The coverage of the collective agreements at any level should be pursued in each country. It is the most suitable instrument for trade unions to ensure fair wages and avoid social dumping. A high level of trade union membership is fundamental to improving collective bargaining coverage.
In countries, sectors or companies where collective bargaining does not exist or is not strong enough to ensure decent and fair negotiated wage coverage for the majority of employees, the legal minimum wage and/or the erga omnes coverage could be useful tools.
Minimum wages and indexation systems, as well as collective agreements coverage, have to be preserved and strengthened where they already exist.
The minimum wage is not an objective by itself but an instrument for fighting the development of precarious work and to shift the wage ladder upwards.
Legislation on the minimum wage should provide for a specific involvement of social partners in bipartite/tripartite bodies/consultations before the adoption of the minimum wage by public authorities.
The ETUC and the EU federations should strongly support our affiliates at every level in order to achieve these objectives, in accordance with their national circumstances.
The different systems of minimum wage, indexation, erga omnes, collective agreements coverage should be analysed at a technical level within the ETUC with the aim of better understanding of the different systems and proposals, as a precondition for a possible coordination.
4. Transnational and cross-border agreements
There was a strong request by our affiliates, especially at cross-border level and in Central and Eastern European countries, for enhancing cooperation and coordination of the negotiations in multinational companies.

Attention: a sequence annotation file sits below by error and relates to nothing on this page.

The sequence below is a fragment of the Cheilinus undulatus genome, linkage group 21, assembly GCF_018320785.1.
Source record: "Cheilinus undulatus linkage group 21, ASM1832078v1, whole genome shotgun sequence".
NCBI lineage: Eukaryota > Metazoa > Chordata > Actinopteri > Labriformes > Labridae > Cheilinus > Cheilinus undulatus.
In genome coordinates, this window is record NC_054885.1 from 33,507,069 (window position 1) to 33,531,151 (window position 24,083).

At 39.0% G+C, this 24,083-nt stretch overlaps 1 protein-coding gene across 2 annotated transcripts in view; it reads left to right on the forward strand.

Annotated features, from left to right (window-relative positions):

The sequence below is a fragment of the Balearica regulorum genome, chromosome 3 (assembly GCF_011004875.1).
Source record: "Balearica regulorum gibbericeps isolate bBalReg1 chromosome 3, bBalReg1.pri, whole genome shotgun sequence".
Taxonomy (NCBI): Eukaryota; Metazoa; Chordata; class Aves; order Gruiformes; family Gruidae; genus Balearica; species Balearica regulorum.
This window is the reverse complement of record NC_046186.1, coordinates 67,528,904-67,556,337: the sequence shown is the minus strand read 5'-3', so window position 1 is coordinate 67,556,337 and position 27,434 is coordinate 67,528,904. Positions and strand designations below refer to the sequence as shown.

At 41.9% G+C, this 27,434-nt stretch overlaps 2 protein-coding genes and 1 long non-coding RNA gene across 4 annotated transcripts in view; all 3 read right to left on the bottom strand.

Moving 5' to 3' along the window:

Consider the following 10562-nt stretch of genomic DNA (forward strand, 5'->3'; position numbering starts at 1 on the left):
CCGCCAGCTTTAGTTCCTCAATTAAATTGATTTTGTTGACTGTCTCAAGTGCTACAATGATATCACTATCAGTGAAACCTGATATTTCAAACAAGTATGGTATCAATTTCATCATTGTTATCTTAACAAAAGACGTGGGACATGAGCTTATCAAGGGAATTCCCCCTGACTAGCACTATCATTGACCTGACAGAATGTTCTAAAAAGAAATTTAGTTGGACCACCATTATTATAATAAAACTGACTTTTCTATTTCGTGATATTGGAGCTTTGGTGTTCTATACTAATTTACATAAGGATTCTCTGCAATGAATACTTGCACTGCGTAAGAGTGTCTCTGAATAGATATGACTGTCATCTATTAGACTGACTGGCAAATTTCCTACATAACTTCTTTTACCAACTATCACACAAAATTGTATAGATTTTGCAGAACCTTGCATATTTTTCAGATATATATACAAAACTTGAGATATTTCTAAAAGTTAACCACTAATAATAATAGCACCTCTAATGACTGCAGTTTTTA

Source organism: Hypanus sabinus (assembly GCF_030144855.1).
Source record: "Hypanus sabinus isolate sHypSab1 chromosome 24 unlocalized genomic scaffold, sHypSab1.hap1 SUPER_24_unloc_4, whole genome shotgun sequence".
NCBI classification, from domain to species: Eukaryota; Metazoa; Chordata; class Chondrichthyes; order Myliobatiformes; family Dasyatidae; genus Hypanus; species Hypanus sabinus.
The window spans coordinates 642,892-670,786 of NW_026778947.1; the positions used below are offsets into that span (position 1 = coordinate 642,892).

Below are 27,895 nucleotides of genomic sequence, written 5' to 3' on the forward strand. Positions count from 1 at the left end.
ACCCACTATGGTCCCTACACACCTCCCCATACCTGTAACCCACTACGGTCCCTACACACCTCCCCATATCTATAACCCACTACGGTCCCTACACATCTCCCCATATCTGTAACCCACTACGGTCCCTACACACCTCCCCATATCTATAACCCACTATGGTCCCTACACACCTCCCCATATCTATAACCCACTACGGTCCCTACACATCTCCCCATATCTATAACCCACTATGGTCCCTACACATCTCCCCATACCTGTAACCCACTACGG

This is an important way of preventing social dumping and wage competition and of achieving a progressive approximation of working conditions within the same company.
This issue falls under the scope of Transnational Company Agreements and is going to be discussed by a specific coordinating body setup by the ETUC together with the ETUFs. The discussion should also involve the national trade unions and federations, in order to submit a specific resolution to the Executive Committee in the near future.
Practical commitments and actions
The four principles mentioned above are a first list of proposals that need to be discussed further.
There might be some organizations that are interested in applying some guidelines; some trade unions in implementing other priorities. For any priority we should set specific guidelines.
We should start an enhanced cooperation process, to strengthen our positions and actions in all the fields we choose as a basis for our strategy of a “new kind of coordination of collective bargaining policy”. Possibilities for starting regional informal clusters for enhanced cooperation and mutual learning between national trade unions should be discussed and developed.
The CBC should develop its working methods in order to work in a more effective way.